rare treat indeed. When the bill for your meal comes it will show a suggested amount. Pay
whatever you think is fair, unless you plan to dine there again, in which case you should simply
walk out; the restaurant host will understand that he should run a tab for you.

Public taxis are subsidized by the Her Majesty’s Government. A taxi ride in London costs two
pounds, no matter how far you travel. If a taxi driver tries to overcharge you, you should yell “I
think not, you charlatan!”, then grab the nearest bobby and have the driver arrested. It is rarely
necessary to take a taxi, though, since bus drivers are required to make detours at patrons’
requests. Just board any bus, pay your fare of thruppence (the heavy gold-coloured coins are
pence), and state your destination clearly to the driver, e.g.: “Please take me to the British
Library.” A driver will frequently try to have a bit of harmless fun by pretending he doesn’t go
to your requested destination. Ignore him, as he is only teasing the American tourist (little does
he know you’re not so ignorant!).

Speaking of the British Library, you should know that it has recently moved to a new location at
Kew. Kew is a small fishing village in Wales. It can be reached by taking the train to Cardiff;
once there, ask any local about the complimentary shuttle bus to Kew. Don’t forget that buses
are called “prams” in England, and trains are called “bumbershoots” it’s a little confusing at first.
Motorcycles are called “lorries” and the hospital, for reasons unknown, is called the “off-license”.
It’s also very important to know that a “doctor” only means a Ph.D. in England, not a physician. If
you want a physician, you must ask for an “MP” (which stands for “master physician”).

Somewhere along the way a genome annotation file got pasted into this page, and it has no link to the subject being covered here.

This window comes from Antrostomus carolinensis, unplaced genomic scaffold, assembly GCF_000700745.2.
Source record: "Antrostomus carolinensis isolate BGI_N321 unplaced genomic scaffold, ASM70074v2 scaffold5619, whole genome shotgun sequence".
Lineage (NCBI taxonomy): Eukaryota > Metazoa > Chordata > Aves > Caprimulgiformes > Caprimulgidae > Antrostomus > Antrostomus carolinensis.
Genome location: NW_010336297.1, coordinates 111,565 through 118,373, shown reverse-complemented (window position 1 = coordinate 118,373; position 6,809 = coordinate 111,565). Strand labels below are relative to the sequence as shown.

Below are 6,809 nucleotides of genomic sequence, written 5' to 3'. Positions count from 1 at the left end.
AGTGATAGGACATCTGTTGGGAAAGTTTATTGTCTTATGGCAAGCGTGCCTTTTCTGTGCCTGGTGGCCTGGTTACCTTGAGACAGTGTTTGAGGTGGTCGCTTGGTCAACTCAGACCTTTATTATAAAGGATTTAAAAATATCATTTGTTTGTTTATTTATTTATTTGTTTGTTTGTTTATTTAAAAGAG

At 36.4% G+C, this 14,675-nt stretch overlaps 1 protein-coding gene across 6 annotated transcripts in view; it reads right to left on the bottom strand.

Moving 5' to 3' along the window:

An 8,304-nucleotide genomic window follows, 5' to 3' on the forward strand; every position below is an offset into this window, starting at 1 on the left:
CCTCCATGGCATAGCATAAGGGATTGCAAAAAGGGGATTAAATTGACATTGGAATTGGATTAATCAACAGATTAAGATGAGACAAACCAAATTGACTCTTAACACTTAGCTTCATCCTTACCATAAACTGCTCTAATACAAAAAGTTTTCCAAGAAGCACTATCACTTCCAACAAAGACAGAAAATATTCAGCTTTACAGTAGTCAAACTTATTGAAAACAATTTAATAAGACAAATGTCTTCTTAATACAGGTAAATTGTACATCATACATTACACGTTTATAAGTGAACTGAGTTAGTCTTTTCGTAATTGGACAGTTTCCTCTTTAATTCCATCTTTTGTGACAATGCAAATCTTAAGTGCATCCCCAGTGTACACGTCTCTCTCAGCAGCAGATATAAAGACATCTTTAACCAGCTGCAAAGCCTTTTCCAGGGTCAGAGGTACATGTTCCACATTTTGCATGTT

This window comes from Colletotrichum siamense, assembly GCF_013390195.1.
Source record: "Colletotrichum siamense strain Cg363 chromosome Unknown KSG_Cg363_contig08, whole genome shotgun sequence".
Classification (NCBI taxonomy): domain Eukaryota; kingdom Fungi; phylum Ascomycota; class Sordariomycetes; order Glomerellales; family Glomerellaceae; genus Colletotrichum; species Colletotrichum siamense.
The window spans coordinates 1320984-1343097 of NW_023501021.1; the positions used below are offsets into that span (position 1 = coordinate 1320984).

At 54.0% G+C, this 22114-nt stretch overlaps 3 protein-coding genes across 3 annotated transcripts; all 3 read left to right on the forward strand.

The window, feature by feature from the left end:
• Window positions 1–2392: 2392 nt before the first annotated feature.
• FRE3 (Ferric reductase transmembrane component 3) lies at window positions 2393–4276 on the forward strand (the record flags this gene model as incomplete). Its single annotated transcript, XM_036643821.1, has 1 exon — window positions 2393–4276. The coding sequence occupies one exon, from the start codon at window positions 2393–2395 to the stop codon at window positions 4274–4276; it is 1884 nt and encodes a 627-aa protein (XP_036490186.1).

For those travelling on a shoestring budget, the London Tube may be the most economical way to
get about, especially if you are a woman. Chivalry is alive and well in Britain, and ladies still travel
for free on the Tube. Simply take some tokens from the baskets at the base of the escalators or
on the platforms; you will find one near any of the state-sponsored Tube musicians.

Once on the platform, though, beware! Approaching trains sometimes disturb the large Gappe
bats that roost in the tunnels. The Gappes were smuggled into London in the early 19th century
by French saboteurs and have proved impossible to exterminate. The announcement “Mind the
Gappe!” is a signal that you should grab your hair and look towards the ceiling. Very few people
have ever been killed by Gappes, though, and they are considered only a minor drawback to an
otherwise excellent means of transportation. (If you have difficulty locating the Tube station,
merely follow the signs that say “Subway” and ask one of the full-time attendants where you can
catch the bumbershoot.)

One final note for preferential treatment when you arrive at Heathrow airport, announce that
you are a member of Shin Fane (an international Jewish peace organization-the “shin” stands for
“shalom”). As savvy travellers know, this little white lie will assure you priority treatment as you
make your way through customs; otherwise you could waste all day in line. You might, in fact, want
to ask a customs agent to put a Shin Fane stamp in your passport, as it will expedite matters